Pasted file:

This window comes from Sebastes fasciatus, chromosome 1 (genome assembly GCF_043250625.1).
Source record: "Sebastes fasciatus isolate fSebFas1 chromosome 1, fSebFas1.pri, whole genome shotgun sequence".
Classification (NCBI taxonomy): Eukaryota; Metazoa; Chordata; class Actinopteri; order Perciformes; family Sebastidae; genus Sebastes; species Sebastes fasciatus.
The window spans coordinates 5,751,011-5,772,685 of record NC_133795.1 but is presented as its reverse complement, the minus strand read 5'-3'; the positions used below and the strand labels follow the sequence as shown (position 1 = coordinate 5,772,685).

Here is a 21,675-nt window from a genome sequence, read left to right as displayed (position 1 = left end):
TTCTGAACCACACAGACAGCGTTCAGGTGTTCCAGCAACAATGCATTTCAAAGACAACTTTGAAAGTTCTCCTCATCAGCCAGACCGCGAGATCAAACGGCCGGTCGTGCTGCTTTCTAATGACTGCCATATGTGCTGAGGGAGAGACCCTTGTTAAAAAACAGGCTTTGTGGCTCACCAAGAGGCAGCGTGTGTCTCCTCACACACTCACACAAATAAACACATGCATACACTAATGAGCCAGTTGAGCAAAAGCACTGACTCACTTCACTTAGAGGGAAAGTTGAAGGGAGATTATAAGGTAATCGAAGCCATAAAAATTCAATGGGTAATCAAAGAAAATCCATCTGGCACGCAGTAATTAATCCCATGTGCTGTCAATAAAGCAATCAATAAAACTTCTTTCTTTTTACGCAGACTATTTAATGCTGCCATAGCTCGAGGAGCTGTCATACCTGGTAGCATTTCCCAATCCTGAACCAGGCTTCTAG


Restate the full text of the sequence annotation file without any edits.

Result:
This window comes from Sebastes fasciatus, chromosome 1 (genome assembly GCF_043250625.1).
Source record: "Sebastes fasciatus isolate fSebFas1 chromosome 1, fSebFas1.pri, whole genome shotgun sequence".
Classification (NCBI taxonomy): Eukaryota; Metazoa; Chordata; class Actinopteri; order Perciformes; family Sebastidae; genus Sebastes; species Sebastes fasciatus.
The window spans coordinates 5,751,011-5,772,685 of record NC_133795.1 but is presented as its reverse complement, the minus strand read 5'-3'; the positions used below and the strand labels follow the sequence as shown (position 1 = coordinate 5,772,685).

Here is a 21,675-nt window from a genome sequence, read left to right as displayed (position 1 = left end):
TTCTGAACCACACAGACAGCGTTCAGGTGTTCCAGCAACAATGCATTTCAAAGACAACTTTGAAAGTTCTCCTCATCAGCCAGACCGCGAGATCAAACGGCCGGTCGTGCTGCTTTCTAATGACTGCCATATGTGCTGAGGGAGAGACCCTTGTTAAAAAACAGGCTTTGTGGCTCACCAAGAGGCAGCGTGTGTCTCCTCACACACTCACACAAATAAACACATGCATACACTAATGAGCCAGTTGAGCAAAAGCACTGACTCACTTCACTTAGAGGGAAAGTTGAAGGGAGATTATAAGGTAATCGAAGCCATAAAAATTCAATGGGTAATCAAAGAAAATCCATCTGGCACGCAGTAATTAATCCCATGTGCTGTCAATAAAGCAATCAATAAAACTTCTTTCTTTTTACGCAGACTATTTAATGCTGCCATAGCTCGAGGAGCTGTCATACCTGGTAGCATTTCCCAATCCTGAACCAGGCTTCTAG